Mobile Diary: successful online ads and other imaginary creatures

If you’re looking for an enjoyable read, I recommend The Ad Contrarian, a blog about all things advertising from ad industry veteran Bob Hoffman. This is a great place to read contrarian opinions about online and mobile advertising, and the tendency of advertisers and other marketing types to focus on “youth” markets instead of other demographics (who may have more money to spend).

Here’s a recent post about the lack of real data about any aspect of online advertising. I thought about this after checking out a new feature in Facebook that claims to allow you to opt out of some targeted ads on that service. FB links you to a service (still in beta) that lets you see which companies use behavioral techniques to target ads to you, and opt out of those services.

The fun part for me, especially in the context of the above article (and the related Slate piece it quotes) was visiting the web sites of a bunch of behavioral advertising companies, and seeing how they spin their services and technologies. There seem to be an awful lot of smart (or at least well-educated) people out there applying all sorts of sophisticated computer models to delivering the right ad to you at the right time, all in hopes of increasing click-through rates from negligible to almost-negligible (as I remember, one company trumpeted its success in increasing CTR to 0.42%).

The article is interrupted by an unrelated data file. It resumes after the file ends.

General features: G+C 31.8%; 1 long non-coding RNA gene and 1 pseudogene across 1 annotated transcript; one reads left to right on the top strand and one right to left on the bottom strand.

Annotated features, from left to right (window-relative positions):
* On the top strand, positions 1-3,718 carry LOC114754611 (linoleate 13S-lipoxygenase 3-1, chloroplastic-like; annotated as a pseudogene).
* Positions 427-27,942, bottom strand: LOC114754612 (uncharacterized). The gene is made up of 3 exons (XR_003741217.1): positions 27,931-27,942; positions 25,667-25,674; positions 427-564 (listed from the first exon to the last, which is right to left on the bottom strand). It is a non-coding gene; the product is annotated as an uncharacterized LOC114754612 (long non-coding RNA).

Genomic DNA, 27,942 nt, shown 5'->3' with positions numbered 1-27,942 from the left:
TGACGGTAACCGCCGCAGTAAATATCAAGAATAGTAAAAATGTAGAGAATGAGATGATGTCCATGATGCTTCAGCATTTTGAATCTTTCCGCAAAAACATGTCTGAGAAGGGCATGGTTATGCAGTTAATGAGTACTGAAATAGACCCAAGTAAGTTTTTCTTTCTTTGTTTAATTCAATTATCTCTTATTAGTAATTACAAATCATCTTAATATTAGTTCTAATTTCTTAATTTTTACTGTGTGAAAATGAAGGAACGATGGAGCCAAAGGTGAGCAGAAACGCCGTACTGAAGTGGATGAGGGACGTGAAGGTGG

I suppose that as an advertiser, you have to spend your budget on something, but it’s amazing to see how little benefit seems to come from all that analysis.

Mobile diary: apps are big, but maybe not a business

Interesting juxtaposition of stories in today’s Mobile World Live: Apps edition from the GSMA:
apps businessEricsson reports that mobile app usage has a huge impact on the performance of their networks, at the same time as Zynga is shutting down their mobile app subsidiary OMGPOP, as part of their effort to save their business. In other words, lots of people are using lots of apps, but that activity isn’t generating much money for the people who write them.

Put that together with the latest VisionMobile report on developer revenue, and it becomes clear that mobile apps aren’t a great business in themselves. This is nothing new; the data have showed for a while that the mobile app business is like the music business. Most developers (and musicians) don’t make enough money from that activity to live on, but that doesn’t stop them from writing and distributing apps (or for musicians, playing in bars and coffee shops).